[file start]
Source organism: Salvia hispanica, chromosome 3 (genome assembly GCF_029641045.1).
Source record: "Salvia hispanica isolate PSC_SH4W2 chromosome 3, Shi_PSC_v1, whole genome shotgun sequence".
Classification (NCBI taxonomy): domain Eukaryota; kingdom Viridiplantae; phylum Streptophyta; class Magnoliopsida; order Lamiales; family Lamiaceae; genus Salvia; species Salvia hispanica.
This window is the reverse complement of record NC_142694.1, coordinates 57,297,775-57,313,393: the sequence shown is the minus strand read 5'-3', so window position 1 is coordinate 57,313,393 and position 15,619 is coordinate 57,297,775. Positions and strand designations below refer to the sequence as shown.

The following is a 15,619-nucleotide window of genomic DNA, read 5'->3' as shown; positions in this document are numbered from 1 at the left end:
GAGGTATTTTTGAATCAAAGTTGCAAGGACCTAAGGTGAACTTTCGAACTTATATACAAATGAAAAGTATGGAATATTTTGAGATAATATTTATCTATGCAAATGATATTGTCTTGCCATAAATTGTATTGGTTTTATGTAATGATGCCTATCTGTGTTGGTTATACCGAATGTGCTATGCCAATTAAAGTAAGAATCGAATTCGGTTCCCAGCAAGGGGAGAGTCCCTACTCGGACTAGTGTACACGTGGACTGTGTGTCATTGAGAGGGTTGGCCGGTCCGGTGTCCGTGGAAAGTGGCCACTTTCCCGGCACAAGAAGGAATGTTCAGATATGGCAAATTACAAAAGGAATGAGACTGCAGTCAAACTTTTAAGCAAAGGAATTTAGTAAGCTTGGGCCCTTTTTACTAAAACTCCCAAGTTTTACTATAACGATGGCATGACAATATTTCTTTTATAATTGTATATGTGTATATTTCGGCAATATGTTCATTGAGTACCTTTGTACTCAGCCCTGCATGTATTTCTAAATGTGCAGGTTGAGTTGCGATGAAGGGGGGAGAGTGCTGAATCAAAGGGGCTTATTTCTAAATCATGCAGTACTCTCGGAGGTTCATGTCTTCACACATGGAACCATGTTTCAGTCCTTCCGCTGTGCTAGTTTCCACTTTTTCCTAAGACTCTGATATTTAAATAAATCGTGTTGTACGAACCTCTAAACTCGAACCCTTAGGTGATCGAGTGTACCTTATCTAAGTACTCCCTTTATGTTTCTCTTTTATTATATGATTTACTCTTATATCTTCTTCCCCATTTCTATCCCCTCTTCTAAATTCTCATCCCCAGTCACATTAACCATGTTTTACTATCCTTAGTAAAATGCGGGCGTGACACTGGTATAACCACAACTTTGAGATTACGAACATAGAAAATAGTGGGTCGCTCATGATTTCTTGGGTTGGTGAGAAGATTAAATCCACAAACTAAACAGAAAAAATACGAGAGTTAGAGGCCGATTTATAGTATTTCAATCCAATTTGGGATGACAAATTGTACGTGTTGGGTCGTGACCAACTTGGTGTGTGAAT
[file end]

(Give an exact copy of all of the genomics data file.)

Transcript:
Source organism: Salvia hispanica, chromosome 3 (genome assembly GCF_029641045.1).
Source record: "Salvia hispanica isolate PSC_SH4W2 chromosome 3, Shi_PSC_v1, whole genome shotgun sequence".
Classification (NCBI taxonomy): domain Eukaryota; kingdom Viridiplantae; phylum Streptophyta; class Magnoliopsida; order Lamiales; family Lamiaceae; genus Salvia; species Salvia hispanica.
This window is the reverse complement of record NC_142694.1, coordinates 57,297,775-57,313,393: the sequence shown is the minus strand read 5'-3', so window position 1 is coordinate 57,313,393 and position 15,619 is coordinate 57,297,775. Positions and strand designations below refer to the sequence as shown.

The following is a 15,619-nucleotide window of genomic DNA, read 5'->3' as shown; positions in this document are numbered from 1 at the left end:
GAGGTATTTTTGAATCAAAGTTGCAAGGACCTAAGGTGAACTTTCGAACTTATATACAAATGAAAAGTATGGAATATTTTGAGATAATATTTATCTATGCAAATGATATTGTCTTGCCATAAATTGTATTGGTTTTATGTAATGATGCCTATCTGTGTTGGTTATACCGAATGTGCTATGCCAATTAAAGTAAGAATCGAATTCGGTTCCCAGCAAGGGGAGAGTCCCTACTCGGACTAGTGTACACGTGGACTGTGTGTCATTGAGAGGGTTGGCCGGTCCGGTGTCCGTGGAAAGTGGCCACTTTCCCGGCACAAGAAGGAATGTTCAGATATGGCAAATTACAAAAGGAATGAGACTGCAGTCAAACTTTTAAGCAAAGGAATTTAGTAAGCTTGGGCCCTTTTTACTAAAACTCCCAAGTTTTACTATAACGATGGCATGACAATATTTCTTTTATAATTGTATATGTGTATATTTCGGCAATATGTTCATTGAGTACCTTTGTACTCAGCCCTGCATGTATTTCTAAATGTGCAGGTTGAGTTGCGATGAAGGGGGGAGAGTGCTGAATCAAAGGGGCTTATTTCTAAATCATGCAGTACTCTCGGAGGTTCATGTCTTCACACATGGAACCATGTTTCAGTCCTTCCGCTGTGCTAGTTTCCACTTTTTCCTAAGACTCTGATATTTAAATAAATCGTGTTGTACGAACCTCTAAACTCGAACCCTTAGGTGATCGAGTGTACCTTATCTAAGTACTCCCTTTATGTTTCTCTTTTATTATATGATTTACTCTTATATCTTCTTCCCCATTTCTATCCCCTCTTCTAAATTCTCATCCCCAGTCACATTAACCATGTTTTACTATCCTTAGTAAAATGCGGGCGTGACACTGGTATAACCACAACTTTGAGATTACGAACATAGAAAATAGTGGGTCGCTCATGATTTCTTGGGTTGGTGAGAAGATTAAATCCACAAACTAAACAGAAAAAATACGAGAGTTAGAGGCCGATTTATAGTATTTCAATCCAATTTGGGATGACAAATTGTACGTGTTGGGTCGTGACCAACTTGGTGTGTGAAT